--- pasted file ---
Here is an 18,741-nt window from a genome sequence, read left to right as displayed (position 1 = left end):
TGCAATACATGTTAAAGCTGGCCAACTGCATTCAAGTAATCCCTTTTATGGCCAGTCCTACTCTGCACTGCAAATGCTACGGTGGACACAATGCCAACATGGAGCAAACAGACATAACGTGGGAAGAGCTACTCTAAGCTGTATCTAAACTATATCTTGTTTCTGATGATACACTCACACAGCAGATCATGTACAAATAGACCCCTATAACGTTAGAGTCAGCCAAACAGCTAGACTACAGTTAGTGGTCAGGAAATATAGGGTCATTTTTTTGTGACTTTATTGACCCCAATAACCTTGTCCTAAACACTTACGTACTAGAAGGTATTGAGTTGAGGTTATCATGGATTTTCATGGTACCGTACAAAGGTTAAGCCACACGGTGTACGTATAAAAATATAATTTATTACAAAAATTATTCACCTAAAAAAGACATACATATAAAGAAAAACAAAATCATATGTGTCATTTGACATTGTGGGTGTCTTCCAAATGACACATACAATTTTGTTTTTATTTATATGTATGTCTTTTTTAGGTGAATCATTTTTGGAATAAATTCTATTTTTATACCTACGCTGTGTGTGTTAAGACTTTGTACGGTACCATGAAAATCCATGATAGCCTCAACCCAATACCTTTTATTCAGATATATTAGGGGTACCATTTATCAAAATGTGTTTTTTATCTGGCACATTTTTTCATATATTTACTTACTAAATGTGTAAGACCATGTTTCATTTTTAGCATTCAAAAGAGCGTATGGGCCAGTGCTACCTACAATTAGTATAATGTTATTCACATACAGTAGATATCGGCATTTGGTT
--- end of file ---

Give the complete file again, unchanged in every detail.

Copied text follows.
Here is an 18,741-nt window from a genome sequence, read left to right as displayed (position 1 = left end):
TGCAATACATGTTAAAGCTGGCCAACTGCATTCAAGTAATCCCTTTTATGGCCAGTCCTACTCTGCACTGCAAATGCTACGGTGGACACAATGCCAACATGGAGCAAACAGACATAACGTGGGAAGAGCTACTCTAAGCTGTATCTAAACTATATCTTGTTTCTGATGATACACTCACACAGCAGATCATGTACAAATAGACCCCTATAACGTTAGAGTCAGCCAAACAGCTAGACTACAGTTAGTGGTCAGGAAATATAGGGTCATTTTTTTGTGACTTTATTGACCCCAATAACCTTGTCCTAAACACTTACGTACTAGAAGGTATTGAGTTGAGGTTATCATGGATTTTCATGGTACCGTACAAAGGTTAAGCCACACGGTGTACGTATAAAAATATAATTTATTACAAAAATTATTCACCTAAAAAAGACATACATATAAAGAAAAACAAAATCATATGTGTCATTTGACATTGTGGGTGTCTTCCAAATGACACATACAATTTTGTTTTTATTTATATGTATGTCTTTTTTAGGTGAATCATTTTTGGAATAAATTCTATTTTTATACCTACGCTGTGTGTGTTAAGACTTTGTACGGTACCATGAAAATCCATGATAGCCTCAACCCAATACCTTTTATTCAGATATATTAGGGGTACCATTTATCAAAATGTGTTTTTTATCTGGCACATTTTTTCATATATTTACTTACTAAATGTGTAAGACCATGTTTCATTTTTAGCATTCAAAAGAGCGTATGGGCCAGTGCTACCTACAATTAGTATAATGTTATTCACATACAGTAGATATCGGCATTTGGTT